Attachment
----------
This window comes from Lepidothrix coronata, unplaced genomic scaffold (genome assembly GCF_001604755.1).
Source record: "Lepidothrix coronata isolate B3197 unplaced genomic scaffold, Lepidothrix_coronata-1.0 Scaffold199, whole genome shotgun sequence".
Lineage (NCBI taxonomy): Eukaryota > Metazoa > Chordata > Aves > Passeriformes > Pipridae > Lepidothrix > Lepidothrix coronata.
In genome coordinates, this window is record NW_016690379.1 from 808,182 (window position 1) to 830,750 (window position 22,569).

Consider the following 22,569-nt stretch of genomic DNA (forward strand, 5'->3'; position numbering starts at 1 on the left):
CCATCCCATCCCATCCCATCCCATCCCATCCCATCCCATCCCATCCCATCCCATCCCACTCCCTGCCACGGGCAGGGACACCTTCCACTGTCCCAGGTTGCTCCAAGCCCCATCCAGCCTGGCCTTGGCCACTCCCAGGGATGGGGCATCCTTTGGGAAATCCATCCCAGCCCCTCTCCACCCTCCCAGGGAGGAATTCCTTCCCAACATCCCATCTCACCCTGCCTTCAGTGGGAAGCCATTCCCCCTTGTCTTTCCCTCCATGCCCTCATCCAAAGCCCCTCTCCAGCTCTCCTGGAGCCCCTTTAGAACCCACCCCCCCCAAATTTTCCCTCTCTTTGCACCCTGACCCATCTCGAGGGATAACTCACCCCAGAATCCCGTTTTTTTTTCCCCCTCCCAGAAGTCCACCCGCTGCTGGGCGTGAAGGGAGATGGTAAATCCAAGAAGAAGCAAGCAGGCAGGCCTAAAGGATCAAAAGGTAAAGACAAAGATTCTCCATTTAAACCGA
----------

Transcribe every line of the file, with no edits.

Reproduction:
This window comes from Lepidothrix coronata, unplaced genomic scaffold (genome assembly GCF_001604755.1).
Source record: "Lepidothrix coronata isolate B3197 unplaced genomic scaffold, Lepidothrix_coronata-1.0 Scaffold199, whole genome shotgun sequence".
Lineage (NCBI taxonomy): Eukaryota > Metazoa > Chordata > Aves > Passeriformes > Pipridae > Lepidothrix > Lepidothrix coronata.
In genome coordinates, this window is record NW_016690379.1 from 808,182 (window position 1) to 830,750 (window position 22,569).

Consider the following 22,569-nt stretch of genomic DNA (forward strand, 5'->3'; position numbering starts at 1 on the left):
CCATCCCATCCCATCCCATCCCATCCCATCCCATCCCATCCCATCCCATCCCATCCCACTCCCTGCCACGGGCAGGGACACCTTCCACTGTCCCAGGTTGCTCCAAGCCCCATCCAGCCTGGCCTTGGCCACTCCCAGGGATGGGGCATCCTTTGGGAAATCCATCCCAGCCCCTCTCCACCCTCCCAGGGAGGAATTCCTTCCCAACATCCCATCTCACCCTGCCTTCAGTGGGAAGCCATTCCCCCTTGTCTTTCCCTCCATGCCCTCATCCAAAGCCCCTCTCCAGCTCTCCTGGAGCCCCTTTAGAACCCACCCCCCCCAAATTTTCCCTCTCTTTGCACCCTGACCCATCTCGAGGGATAACTCACCCCAGAATCCCGTTTTTTTTTCCCCCTCCCAGAAGTCCACCCGCTGCTGGGCGTGAAGGGAGATGGTAAATCCAAGAAGAAGCAAGCAGGCAGGCCTAAAGGATCAAAAGGTAAAGACAAAGATTCTCCATTTAAACCGA